If Trithemius’ intention was to avoid careful scrutiny of his manuscript, then his decision to frame it as a manual on spirit magic could not have been more inspired. Indeed, the prospect of wading through a lengthy Latin tome on necromancy was surely just as unappealing in the 1500s as it is today. A consequence of this is that Trithemius’ Steganographia has never been fully translated into any modern language, let alone been given a properly thorough historical treatment.3 And yet the fact that a text which caused such a stir when it was written has remained largely unexplored even today is sufficiently tantalizing to justify, just maybe, the labor I have devoted to it. What secrets does the Steganographia still hold after 500 years? A reasonable person might be inclined to answer ‘none at all’; nevertheless, as recently as 1996-7 Thomas Ernst and Jim Reeds, working independently, discovered that hitherto unknown messages were concealed by hitherto unrecognized ciphers in Book III of the Steganographia.4.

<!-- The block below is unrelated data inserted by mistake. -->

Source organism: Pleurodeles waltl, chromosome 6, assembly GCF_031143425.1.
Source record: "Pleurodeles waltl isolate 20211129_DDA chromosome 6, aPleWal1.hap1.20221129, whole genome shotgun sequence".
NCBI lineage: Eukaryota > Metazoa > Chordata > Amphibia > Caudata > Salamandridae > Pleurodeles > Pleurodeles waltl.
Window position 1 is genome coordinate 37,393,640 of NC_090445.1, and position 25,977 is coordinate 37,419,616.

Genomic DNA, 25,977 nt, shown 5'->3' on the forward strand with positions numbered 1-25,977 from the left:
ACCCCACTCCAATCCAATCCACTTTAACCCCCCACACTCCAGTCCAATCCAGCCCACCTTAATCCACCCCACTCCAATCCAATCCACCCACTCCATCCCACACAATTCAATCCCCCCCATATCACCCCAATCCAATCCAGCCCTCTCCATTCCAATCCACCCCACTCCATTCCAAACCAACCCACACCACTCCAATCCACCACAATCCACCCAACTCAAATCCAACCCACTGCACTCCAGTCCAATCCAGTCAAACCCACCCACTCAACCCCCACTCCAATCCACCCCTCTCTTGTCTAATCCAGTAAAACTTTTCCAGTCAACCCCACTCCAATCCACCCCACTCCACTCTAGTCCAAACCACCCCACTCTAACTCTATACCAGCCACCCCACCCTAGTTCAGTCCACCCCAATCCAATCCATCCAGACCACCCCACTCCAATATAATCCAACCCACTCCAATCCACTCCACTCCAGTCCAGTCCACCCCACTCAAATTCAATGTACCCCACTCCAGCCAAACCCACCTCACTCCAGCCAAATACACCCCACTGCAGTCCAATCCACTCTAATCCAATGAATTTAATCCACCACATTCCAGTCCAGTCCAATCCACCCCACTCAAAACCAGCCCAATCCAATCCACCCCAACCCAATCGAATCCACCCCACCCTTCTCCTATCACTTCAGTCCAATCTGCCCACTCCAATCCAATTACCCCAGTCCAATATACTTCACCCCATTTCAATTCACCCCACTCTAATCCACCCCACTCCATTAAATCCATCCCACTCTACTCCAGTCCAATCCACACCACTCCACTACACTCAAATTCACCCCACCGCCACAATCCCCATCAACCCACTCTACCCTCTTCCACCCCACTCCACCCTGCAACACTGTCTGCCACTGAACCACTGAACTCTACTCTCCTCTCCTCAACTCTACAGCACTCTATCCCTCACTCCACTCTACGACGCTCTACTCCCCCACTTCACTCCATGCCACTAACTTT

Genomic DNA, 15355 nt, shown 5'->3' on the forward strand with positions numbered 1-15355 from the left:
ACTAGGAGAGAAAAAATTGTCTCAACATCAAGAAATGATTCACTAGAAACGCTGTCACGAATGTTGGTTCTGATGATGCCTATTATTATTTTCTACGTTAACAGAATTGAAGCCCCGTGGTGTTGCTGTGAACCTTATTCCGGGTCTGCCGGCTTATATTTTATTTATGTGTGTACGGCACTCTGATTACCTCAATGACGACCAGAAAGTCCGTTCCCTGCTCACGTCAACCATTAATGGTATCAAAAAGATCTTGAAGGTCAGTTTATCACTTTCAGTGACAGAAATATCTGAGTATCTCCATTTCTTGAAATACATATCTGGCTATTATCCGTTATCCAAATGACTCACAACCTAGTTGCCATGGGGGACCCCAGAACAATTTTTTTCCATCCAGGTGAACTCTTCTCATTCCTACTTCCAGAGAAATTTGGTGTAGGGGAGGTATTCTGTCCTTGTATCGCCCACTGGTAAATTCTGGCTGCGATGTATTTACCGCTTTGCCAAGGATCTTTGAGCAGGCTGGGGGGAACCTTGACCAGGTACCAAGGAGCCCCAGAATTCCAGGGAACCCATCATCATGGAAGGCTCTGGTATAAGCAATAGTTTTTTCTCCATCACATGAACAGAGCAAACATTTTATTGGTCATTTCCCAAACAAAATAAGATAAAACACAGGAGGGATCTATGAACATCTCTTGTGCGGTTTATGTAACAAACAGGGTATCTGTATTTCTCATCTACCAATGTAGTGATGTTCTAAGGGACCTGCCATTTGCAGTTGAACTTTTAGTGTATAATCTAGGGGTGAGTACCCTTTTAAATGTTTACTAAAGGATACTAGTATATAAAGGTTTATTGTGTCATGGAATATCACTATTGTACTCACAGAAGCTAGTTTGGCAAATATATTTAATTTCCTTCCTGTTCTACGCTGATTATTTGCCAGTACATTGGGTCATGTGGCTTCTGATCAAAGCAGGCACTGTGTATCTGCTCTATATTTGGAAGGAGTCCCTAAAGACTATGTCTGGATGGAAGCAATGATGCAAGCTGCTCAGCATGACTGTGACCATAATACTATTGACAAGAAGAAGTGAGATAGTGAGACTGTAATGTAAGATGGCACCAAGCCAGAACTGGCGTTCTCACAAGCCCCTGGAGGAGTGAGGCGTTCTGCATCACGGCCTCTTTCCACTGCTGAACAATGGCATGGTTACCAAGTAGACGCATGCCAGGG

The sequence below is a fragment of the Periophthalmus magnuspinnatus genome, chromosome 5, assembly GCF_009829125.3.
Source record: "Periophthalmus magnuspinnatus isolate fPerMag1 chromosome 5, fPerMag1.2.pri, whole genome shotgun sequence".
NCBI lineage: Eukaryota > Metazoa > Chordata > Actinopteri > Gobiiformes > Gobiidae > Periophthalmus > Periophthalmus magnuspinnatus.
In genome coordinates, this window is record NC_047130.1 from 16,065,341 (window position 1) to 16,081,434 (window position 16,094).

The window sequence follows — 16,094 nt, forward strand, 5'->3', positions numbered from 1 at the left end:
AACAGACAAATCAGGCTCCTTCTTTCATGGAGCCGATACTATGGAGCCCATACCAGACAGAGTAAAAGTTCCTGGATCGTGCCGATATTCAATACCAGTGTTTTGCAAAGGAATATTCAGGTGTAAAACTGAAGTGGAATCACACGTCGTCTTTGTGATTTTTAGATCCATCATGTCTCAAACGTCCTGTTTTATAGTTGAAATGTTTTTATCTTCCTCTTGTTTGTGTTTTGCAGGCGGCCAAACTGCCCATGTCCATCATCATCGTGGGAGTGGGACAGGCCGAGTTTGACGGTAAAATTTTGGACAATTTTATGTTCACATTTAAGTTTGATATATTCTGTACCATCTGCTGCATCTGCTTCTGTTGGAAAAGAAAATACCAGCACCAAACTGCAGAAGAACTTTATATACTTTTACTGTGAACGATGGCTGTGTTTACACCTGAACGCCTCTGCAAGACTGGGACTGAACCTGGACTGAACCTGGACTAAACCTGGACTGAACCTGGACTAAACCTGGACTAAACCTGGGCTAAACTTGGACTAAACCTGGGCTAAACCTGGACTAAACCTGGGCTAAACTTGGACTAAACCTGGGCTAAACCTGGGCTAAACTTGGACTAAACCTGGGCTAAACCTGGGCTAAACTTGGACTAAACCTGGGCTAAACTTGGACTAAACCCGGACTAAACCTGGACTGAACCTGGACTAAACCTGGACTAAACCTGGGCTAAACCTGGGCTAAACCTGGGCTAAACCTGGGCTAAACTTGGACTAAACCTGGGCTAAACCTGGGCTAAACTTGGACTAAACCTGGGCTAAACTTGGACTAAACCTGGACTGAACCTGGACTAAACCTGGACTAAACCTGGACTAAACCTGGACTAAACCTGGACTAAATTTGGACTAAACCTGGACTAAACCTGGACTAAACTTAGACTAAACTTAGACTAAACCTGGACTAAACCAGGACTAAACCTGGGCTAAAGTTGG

For me the burning question is not what remains to be discovered within the Steganographia itself, but rather how should our knowledge about the Steganographia reshape our understanding of the European occult tradition. More specifically, given that we know at least one occult text (the Steganographia) was actually an elaborate ruse for conveying hidden messages, how unreasonable is it to suppose that similar occult texts, whether preceding or following Trithemius, might likewise be an elaborate ruse? This is not a new idea. As early as the 17th century, Robert Hooke (yes, that Robert Hooke) postulated that John Dee’s infamous angel diaries were not, in fact, transcripts of his crystal ball séances, but rather secret intelligence reports encrypted with Trithemian steganography for dispatch to his sovereign, Queen Elizabeth I.5 Could this be true? If so, how could one demonstrate it? Inasmuch as occult texts are generally the incomprehensible ravings of madmen, they are rarely, if ever, examined in any great detail. But unlike with standard cryptography, the most beautiful trick of steganography is persuading you that there is no secret — no secret at all. So what better alibi could there be in this business than the Devil himself, the original master of this form of deception?